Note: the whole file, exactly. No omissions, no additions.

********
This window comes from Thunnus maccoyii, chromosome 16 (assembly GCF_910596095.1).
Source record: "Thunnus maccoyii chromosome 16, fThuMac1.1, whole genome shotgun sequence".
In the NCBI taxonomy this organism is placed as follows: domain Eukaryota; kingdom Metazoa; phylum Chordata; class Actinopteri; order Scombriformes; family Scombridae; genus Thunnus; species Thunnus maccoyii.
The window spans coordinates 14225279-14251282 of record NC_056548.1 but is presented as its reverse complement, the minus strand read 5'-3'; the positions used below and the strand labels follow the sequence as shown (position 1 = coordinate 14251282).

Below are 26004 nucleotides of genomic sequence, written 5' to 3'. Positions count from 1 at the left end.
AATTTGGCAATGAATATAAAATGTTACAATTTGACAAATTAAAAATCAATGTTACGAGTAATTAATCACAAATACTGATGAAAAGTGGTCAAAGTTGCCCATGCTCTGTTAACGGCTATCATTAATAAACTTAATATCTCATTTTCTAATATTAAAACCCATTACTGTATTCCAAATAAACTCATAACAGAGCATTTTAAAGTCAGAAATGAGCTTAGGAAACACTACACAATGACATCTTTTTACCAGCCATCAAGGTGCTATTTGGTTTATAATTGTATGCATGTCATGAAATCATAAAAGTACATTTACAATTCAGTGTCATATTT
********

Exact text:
This window comes from Thunnus maccoyii, chromosome 16 (assembly GCF_910596095.1).
Source record: "Thunnus maccoyii chromosome 16, fThuMac1.1, whole genome shotgun sequence".
In the NCBI taxonomy this organism is placed as follows: domain Eukaryota; kingdom Metazoa; phylum Chordata; class Actinopteri; order Scombriformes; family Scombridae; genus Thunnus; species Thunnus maccoyii.
The window spans coordinates 14225279-14251282 of record NC_056548.1 but is presented as its reverse complement, the minus strand read 5'-3'; the positions used below and the strand labels follow the sequence as shown (position 1 = coordinate 14251282).

Below are 26004 nucleotides of genomic sequence, written 5' to 3'. Positions count from 1 at the left end.
AATTTGGCAATGAATATAAAATGTTACAATTTGACAAATTAAAAATCAATGTTACGAGTAATTAATCACAAATACTGATGAAAAGTGGTCAAAGTTGCCCATGCTCTGTTAACGGCTATCATTAATAAACTTAATATCTCATTTTCTAATATTAAAACCCATTACTGTATTCCAAATAAACTCATAACAGAGCATTTTAAAGTCAGAAATGAGCTTAGGAAACACTACACAATGACATCTTTTTACCAGCCATCAAGGTGCTATTTGGTTTATAATTGTATGCATGTCATGAAATCATAAAAGTACATTTACAATTCAGTGTCATATTT